On the outbreak of the Six-Day War in 1967, residents of the Jordanian half of Jerusalem anticipated swift victory and the destruction of Israel.
Fast-forward to 2011, when 35 per cent of Arabs in East Jerusalem said that, when a Palestinian state is established, they would prefer citizenship of Israel, the country their parents intended to destroy. And, 45 years ago this week, Jewish Jerusalem watched the Israeli flag being raised over the Old City. Yet a poll four decades later showed more than half of Israeli Jews ready to give up all Arab neighbourhoods in Jerusalem, except for the Old City.
Paradox, that faithful handmaid of history, has not neglected Jerusalem. The greatest paradox was that Israel had no intention of capturing the Old City when war began. The bulk of Israel's army was deployed along the Sinai border. Defence Minister Moshe Dayan told intimates that Israel would lose a generation of men in the coming confrontation. The last thing he wanted was another front.
As the Israeli planes returned from their pre-emptive strike against Egypt, Prime Minister Levi Eshkol sent a message to Jordan's King Hussein via the UN. Israel had no intention of attacking Jordan, he said. Even when Jordanian guns opened on Jerusalem, troops were ordered to respond only in kind and avoid escalation. Israeli officials hoped that Hussein's honour would be satisfied with a static exchange of fire across the border.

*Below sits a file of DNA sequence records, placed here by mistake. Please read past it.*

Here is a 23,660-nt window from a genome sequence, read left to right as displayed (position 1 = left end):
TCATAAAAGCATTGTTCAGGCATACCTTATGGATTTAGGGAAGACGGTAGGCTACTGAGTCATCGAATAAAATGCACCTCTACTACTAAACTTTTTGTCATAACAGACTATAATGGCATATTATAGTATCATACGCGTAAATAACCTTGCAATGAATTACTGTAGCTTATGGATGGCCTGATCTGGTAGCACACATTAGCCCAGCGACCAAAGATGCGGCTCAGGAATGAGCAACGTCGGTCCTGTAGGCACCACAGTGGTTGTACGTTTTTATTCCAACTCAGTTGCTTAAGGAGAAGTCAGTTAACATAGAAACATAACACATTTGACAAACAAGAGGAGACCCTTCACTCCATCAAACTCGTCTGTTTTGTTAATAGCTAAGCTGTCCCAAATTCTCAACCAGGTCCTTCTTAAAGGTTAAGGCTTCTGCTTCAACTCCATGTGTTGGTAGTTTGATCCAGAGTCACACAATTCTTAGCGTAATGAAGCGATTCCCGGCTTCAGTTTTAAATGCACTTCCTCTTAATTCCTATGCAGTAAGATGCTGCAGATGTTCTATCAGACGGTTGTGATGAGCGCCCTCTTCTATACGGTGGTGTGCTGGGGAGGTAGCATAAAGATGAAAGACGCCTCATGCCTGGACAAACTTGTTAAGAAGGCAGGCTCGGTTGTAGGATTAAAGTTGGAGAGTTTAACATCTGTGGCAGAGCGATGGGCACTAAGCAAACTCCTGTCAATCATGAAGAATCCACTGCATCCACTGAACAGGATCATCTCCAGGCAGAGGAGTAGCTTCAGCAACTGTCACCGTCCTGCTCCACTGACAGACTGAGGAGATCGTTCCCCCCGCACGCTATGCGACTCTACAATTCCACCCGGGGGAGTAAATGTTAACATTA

But, as part of his pact with Egypt, Hussein had handed over command to an Egyptian general, Abdel-Moneim Riad, whose object was to push the Jordanian forces into conflict with Israel so as to draw them from the Egyptian front. It was only after Radio Cairo announced that Jordanian troops had conquered the Israeli enclave on Mount Scopus in northern Jerusalem that Israel dropped its restraint. The Jordanians had in fact not attacked Scopus but Israel understood this clear statement of intent. For 19 years, Israel had maintained a 120-man garrison on the mount, a mile behind Jordanian lines.
The General Staff ordered a reservist brigade to the capital. On the first night, it attacked across no-man's-land through the heart of the Jordanian defences around Ammunition Hill. The hill was captured after a fierce battle. Other Israeli forces took up positions on the fringe of the walled Old City and awaited orders to break in. The Cabinet, however, was deeply divided on the issue.
Many, including all religious ministers, opposed taking the Old City on the grounds that the international community would not permit Christendom's holiest sites to come under Jewish sovereignty or that damage to the holy places would bring the ire of the world. Moshe Haim Shapira, head of the National Religious Party, proposed internationalisation rather than Israeli sovereignty.
Ben-Gurion had been forced to withdraw from Sinai in 1956 under pressure from Washington and Moscow. With that in mind, at the beginning of the war the Prime Minister told the cabinet that territory captured from Jordan would have to be returned at the end of the war. But, as the Jordanian army melted away and as the extent of Israeli success against the Egyptians became apparent, the government bowed to the inevitable and ordered the capture of the Old City. And 48 hours after the battle started, Colonel Motta Gur burst through Lion's Gate into the walled city and turned on to Temple Mount.
Israel had concluded, almost as an afterthought, that the return to ancient Jerusalem was a dictate of history that the reborn Jewish state could not ignore.